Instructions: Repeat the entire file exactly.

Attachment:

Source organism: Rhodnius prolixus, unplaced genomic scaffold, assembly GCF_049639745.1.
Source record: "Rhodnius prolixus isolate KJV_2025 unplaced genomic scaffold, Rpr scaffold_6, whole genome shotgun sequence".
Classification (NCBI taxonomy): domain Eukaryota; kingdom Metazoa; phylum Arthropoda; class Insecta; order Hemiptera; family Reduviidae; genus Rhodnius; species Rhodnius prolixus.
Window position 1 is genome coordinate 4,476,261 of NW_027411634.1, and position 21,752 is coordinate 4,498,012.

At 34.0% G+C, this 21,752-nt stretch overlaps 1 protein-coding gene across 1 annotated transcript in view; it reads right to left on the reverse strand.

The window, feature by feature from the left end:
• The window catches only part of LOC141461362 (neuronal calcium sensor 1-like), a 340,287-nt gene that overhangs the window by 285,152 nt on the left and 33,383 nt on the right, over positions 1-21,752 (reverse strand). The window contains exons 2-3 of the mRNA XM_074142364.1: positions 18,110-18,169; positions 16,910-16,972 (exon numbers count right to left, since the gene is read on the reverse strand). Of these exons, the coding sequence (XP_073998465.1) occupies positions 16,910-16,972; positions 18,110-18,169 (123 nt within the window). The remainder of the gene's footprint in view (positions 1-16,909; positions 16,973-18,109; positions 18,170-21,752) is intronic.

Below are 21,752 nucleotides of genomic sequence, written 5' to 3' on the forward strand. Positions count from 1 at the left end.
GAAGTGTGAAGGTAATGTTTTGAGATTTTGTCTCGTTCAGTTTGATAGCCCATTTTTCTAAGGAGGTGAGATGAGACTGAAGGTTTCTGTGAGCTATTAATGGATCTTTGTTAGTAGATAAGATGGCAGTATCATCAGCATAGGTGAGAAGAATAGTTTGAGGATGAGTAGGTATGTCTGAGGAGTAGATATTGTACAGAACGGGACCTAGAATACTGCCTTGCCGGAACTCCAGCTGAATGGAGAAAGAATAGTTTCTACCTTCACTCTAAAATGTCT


Source organism: Rhodnius prolixus, unplaced genomic scaffold, assembly GCF_049639745.1.
Source record: "Rhodnius prolixus isolate KJV_2025 unplaced genomic scaffold, Rpr scaffold_6, whole genome shotgun sequence".
Classification (NCBI taxonomy): domain Eukaryota; kingdom Metazoa; phylum Arthropoda; class Insecta; order Hemiptera; family Reduviidae; genus Rhodnius; species Rhodnius prolixus.
Window position 1 is genome coordinate 4,476,261 of NW_027411634.1, and position 21,752 is coordinate 4,498,012.

At 34.0% G+C, this 21,752-nt stretch overlaps 1 protein-coding gene across 1 annotated transcript in view; it reads right to left on the reverse strand.

The window, feature by feature from the left end:
• The window catches only part of LOC141461362 (neuronal calcium sensor 1-like), a 340,287-nt gene that overhangs the window by 285,152 nt on the left and 33,383 nt on the right, over positions 1-21,752 (reverse strand). The window contains exons 2-3 of the mRNA XM_074142364.1: positions 18,110-18,169; positions 16,910-16,972 (exon numbers count right to left, since the gene is read on the reverse strand). Of these exons, the coding sequence (XP_073998465.1) occupies positions 16,910-16,972; positions 18,110-18,169 (123 nt within the window). The remainder of the gene's footprint in view (positions 1-16,909; positions 16,973-18,109; positions 18,170-21,752) is intronic.

Below are 21,752 nucleotides of genomic sequence, written 5' to 3' on the forward strand. Positions count from 1 at the left end.
GAAGTGTGAAGGTAATGTTTTGAGATTTTGTCTCGTTCAGTTTGATAGCCCATTTTTCTAAGGAGGTGAGATGAGACTGAAGGTTTCTGTGAGCTATTAATGGATCTTTGTTAGTAGATAAGATGGCAGTATCATCAGCATAGGTGAGAAGAATAGTTTGAGGATGAGTAGGTATGTCTGAGGAGTAGATATTGTACAGAACGGGACCTAGAATACTGCCTTGCCGGAACTCCAGCTGAATGGAGAAAGAATAGTTTCTACCTTCACTCTAAAATGTCT